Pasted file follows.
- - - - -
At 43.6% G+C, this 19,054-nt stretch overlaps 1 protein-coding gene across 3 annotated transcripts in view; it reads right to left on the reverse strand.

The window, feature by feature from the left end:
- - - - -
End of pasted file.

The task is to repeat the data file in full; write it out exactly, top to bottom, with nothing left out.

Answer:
At 43.6% G+C, this 19,054-nt stretch overlaps 1 protein-coding gene across 3 annotated transcripts in view; it reads right to left on the reverse strand.

The window, feature by feature from the left end: